couple in bed having problems and crisis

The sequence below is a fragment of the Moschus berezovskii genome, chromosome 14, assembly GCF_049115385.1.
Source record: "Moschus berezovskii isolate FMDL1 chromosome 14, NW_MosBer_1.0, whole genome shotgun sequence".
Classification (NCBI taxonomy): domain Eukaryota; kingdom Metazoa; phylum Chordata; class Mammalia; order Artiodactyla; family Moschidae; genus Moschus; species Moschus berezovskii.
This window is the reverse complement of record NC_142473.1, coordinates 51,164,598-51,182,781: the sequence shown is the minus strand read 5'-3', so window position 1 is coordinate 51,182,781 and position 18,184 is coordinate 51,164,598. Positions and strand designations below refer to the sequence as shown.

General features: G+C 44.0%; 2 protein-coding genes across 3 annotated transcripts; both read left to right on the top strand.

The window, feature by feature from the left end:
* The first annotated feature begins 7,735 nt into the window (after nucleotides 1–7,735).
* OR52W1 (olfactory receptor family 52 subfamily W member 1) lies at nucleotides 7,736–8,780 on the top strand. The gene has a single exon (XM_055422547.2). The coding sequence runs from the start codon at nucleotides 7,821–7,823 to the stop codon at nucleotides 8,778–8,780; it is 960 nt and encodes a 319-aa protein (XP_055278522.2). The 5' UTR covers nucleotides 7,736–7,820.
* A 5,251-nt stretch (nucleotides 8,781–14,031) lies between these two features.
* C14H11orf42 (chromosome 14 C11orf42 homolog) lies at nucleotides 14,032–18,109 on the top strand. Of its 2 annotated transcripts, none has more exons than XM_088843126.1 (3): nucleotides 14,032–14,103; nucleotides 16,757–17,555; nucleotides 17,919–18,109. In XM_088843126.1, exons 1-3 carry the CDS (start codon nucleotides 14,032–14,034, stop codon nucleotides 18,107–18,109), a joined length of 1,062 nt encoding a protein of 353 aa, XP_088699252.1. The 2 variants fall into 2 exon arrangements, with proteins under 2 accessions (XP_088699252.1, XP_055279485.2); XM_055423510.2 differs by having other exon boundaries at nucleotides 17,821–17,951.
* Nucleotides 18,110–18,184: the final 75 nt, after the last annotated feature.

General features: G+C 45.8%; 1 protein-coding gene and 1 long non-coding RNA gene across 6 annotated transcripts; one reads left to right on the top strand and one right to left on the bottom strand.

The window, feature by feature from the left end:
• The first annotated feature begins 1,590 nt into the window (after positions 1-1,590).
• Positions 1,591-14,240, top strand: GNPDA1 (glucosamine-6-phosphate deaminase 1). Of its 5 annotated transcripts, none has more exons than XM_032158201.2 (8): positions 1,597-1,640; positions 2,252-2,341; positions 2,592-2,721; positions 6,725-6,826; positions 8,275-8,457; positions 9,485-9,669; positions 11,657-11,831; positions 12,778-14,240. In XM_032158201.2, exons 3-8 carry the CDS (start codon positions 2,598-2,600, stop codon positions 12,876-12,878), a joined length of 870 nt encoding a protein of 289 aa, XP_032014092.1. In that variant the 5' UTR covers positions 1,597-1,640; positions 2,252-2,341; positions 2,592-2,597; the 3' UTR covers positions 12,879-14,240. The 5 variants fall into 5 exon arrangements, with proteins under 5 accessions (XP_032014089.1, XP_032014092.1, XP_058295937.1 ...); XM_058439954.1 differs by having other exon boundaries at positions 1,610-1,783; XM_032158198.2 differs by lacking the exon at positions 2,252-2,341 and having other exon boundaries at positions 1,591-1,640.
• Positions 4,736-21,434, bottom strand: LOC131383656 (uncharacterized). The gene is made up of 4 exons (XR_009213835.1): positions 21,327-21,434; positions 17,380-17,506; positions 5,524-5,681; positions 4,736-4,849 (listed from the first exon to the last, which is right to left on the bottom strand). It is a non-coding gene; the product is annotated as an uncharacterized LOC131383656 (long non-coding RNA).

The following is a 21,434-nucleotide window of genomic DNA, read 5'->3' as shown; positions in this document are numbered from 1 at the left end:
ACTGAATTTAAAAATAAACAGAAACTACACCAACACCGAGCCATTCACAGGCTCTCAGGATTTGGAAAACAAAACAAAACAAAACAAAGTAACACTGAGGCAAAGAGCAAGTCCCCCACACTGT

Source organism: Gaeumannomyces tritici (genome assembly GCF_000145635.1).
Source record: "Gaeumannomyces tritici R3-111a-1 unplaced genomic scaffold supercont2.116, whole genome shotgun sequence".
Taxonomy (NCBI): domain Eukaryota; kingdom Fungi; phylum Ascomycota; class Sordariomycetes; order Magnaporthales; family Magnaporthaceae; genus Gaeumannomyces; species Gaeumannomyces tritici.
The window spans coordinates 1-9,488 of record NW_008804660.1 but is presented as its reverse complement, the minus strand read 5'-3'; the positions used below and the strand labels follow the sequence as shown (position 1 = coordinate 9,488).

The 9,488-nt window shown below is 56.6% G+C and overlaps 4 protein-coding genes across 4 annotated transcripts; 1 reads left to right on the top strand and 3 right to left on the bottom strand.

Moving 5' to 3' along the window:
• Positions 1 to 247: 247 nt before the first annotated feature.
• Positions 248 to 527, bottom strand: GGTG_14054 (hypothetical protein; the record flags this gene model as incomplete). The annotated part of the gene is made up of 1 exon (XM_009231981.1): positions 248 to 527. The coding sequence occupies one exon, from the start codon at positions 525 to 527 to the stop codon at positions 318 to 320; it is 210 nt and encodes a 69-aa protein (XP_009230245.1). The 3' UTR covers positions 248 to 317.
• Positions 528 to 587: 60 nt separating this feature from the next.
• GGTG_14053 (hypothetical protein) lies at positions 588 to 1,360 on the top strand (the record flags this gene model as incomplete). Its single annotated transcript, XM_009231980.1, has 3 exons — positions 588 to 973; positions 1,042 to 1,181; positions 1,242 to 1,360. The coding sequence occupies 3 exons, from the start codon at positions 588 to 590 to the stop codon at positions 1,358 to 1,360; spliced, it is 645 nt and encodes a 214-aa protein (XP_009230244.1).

Two years ago, I accidentally discovered my husband’s porn addiction and my life has never been the same since. It brought tremendous amount of pain and anger. Before that discovery we were having sex 5 or 6 times a year, 80% of the time he would reject me. We’ve been married for 8 years, the first couple of years were better in terms of sex, more like twice a month. I just thought he didn’t have the same sex drive as me and I’ve eccepted it, because he’s an amazing man and has so many qualities I’ve been looking for in a man. This is my second marriage. He is in his early fifties and I’m in my early forties right now, I take care of myself, open minded in bed, sexy lingerie etc., and been told many times that I’m a beautiful woman. In my first marriage, we stopped having sex for our last year together because I didn’t want to have sex with him (different issues), and I know that he turned to porn because of it, which is completely understandable. That’s why it was such a shock to me to find out that my current husband chose porn and jerking off over having sex with me most of the time because I’m always willing and almost always initiate sex, and never have headaches. I was deeply hurt and confused. We didn’t have any issues in our marriage and there is not even a comparison to my first marriage. He told me that he’s never had a woman like me before and that he’s so lucky to have me as a wife. Before my discovery half of the time when we were having sex he would lose his erection and I never made him feel bad about it. Maybe that’s why he would choose porn because there was no shame of losing erection and not satisfying his woman. I wish he talked to me about it before I found it out for myself. But when I realized that all those times when he rejected me, it’s because he already satisfied himself, just devastated me. He was watching porn every day apparently. It took me few months to confront him, I let him know how rejection made me feel and that choosing porn and jerking off over having sex with me wasn’t okay. After that things got better. We started having sex every week. I know he takes medication for erection, he doesn’t know that I know and I’m not planning to tell him that. I know he still watches porn, I know it’s impossible for him to stop and I’m not asking him because it’s not realistic, I just want this pain to go away every time I know what he’s been up to. I’ve done so much research, I even consulted with different sex therapists. I’m working hard every day to accept this situation, to be okay with it, to not bother me so much. I just want to go back to that happy place before my discovery. I know he’s changed, I know he realized how much he’s hurt me, he is doing his best, I know it’s very hard to get rid off his porn addiction, which he’s never admitted it was a problem for him or maybe he really feels that it’s not a problem…) and I’m trying really hard to be understanding and accepting of this situation. I can’t really talk to him about it because he doesn’t know that I know what he’s up to and it will create a huge fight and distrust on his part. It’s been two years and I can say that I’ve done a good progress with my feelings, I don’t cry everyday and I don’t feel disgusted with him every time he watches porn. I love this man and want to save this marriage. I really hope you can give me advice on how to ignore his addiction, how to understand him better and how to become happy again.